The second your child is born, before you can even get a good look at them, a swirl of nurses and doctors whisk the new life away to a separate area to make sure the baby is breathing properly and has all of their toes and fingers.
Pretty much everything is accounted for when it comes to checking your newborn’s health. When mother and child are finally released from the hospital, everyone can rest easy that they’re going home with a healthy baby.
Here comes the bubble burst: two things don’t get checked at the hospital: the eyes.
There may be a quick exam to check for any obvious problems such as an unresponsive pupil which could indicate blindness. This isn’t an oversight by hospitals. Baby’s eyes, like the rest of the body, aren’t fully developed at the time of birth. Eye conditions often develop as the eyes do.
That’s why it’s so important to have your baby’s eyes checked regularly through infanthood all the way until they reach 18.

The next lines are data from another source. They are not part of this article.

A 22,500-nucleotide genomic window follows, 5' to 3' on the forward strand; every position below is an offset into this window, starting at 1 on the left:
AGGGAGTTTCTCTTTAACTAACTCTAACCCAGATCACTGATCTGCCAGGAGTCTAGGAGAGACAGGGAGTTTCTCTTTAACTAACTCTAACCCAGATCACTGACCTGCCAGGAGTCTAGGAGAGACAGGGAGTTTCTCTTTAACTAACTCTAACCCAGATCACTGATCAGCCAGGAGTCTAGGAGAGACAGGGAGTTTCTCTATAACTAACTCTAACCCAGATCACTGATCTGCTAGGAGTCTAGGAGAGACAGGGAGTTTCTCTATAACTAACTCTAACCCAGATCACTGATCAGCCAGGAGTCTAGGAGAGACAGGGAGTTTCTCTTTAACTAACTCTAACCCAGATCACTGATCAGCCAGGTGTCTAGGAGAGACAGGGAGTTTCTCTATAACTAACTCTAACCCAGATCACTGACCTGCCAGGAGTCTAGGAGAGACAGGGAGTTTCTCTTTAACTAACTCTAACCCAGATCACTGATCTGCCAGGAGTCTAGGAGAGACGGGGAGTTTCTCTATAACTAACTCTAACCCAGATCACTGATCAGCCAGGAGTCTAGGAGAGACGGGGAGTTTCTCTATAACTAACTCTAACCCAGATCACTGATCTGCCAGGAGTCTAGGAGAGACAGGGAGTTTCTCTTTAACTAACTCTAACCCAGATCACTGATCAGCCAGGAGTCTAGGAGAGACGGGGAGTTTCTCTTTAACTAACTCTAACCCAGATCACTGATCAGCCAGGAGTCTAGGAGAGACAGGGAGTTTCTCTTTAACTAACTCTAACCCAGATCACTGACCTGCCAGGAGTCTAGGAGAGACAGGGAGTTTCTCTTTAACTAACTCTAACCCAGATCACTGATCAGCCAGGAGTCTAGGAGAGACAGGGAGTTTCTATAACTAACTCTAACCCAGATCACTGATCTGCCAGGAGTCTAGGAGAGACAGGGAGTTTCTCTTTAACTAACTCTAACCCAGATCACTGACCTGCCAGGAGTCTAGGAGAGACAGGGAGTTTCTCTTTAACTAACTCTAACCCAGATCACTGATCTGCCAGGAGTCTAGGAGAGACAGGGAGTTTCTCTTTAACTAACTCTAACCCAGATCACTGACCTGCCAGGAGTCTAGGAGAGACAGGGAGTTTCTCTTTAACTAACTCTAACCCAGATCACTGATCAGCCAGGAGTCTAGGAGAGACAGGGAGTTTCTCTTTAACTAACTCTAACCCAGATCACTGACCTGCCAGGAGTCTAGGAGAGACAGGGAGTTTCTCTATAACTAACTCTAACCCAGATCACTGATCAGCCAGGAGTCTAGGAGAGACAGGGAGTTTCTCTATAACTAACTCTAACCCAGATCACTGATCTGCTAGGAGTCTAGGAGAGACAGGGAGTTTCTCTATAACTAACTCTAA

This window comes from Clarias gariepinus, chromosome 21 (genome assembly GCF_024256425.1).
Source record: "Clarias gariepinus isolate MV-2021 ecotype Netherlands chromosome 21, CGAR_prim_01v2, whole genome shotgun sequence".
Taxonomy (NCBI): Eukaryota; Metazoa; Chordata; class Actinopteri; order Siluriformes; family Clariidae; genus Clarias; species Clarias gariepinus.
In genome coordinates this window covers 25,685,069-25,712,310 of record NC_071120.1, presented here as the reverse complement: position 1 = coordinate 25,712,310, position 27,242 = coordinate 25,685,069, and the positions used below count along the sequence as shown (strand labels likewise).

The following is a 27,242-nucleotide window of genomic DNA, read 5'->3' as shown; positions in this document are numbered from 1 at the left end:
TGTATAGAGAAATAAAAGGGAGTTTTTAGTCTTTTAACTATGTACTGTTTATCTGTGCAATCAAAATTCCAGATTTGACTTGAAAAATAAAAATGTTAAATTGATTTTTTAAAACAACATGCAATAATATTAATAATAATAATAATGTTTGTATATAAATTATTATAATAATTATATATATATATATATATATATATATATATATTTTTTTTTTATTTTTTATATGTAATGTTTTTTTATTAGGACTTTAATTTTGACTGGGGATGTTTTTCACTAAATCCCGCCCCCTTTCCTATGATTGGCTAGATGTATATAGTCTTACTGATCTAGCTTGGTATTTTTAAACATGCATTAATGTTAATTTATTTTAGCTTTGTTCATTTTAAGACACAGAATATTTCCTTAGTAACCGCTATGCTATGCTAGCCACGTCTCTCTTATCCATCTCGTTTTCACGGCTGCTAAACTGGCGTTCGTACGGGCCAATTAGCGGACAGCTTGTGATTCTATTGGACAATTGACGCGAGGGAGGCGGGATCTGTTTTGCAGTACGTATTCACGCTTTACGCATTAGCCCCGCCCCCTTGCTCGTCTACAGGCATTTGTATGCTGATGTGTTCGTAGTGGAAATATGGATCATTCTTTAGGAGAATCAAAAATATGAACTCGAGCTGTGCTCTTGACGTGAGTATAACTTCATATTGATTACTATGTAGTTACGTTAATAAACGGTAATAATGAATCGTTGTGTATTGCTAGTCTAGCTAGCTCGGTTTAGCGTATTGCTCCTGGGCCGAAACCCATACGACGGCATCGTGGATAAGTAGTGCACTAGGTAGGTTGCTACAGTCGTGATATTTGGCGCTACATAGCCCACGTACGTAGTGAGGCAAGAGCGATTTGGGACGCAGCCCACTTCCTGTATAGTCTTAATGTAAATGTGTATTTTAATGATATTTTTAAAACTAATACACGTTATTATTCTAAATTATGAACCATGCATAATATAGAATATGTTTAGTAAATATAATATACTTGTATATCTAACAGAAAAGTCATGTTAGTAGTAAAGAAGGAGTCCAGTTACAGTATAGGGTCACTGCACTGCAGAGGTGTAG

Why Is a Pediatric Eye Exam Important
We know how adults and young children get their eyes examined, but babies require a different type of exam altogether. Newborns obviously can’t communicate the same way children or adults do, so their vision health rests entirely in your hands.
Children’s eye exams rely on being able to ask the child a range of questions: what do they see, is it blurry, do their eyes hurt, can they read the letters on the wall? Not only can babies not talk to answer these questions, but they also have no idea how to comprehend what they’re seeing.
We can recognize blurry vision because we know what good vision should look like. When a baby sees blurry, it’s the only sight they’ve ever seen. There is no reference point, so to them, their vision is normal. If eye conditions are allowed to persist in babies, it’ll only lead to difficulty in school later as they get older.
It’s important to have your baby’s eyes checked so that they can start life on the right foot. Impaired sight can hold people back of all ages. Don’t prevent your baby from having a full life and get their eyes checked.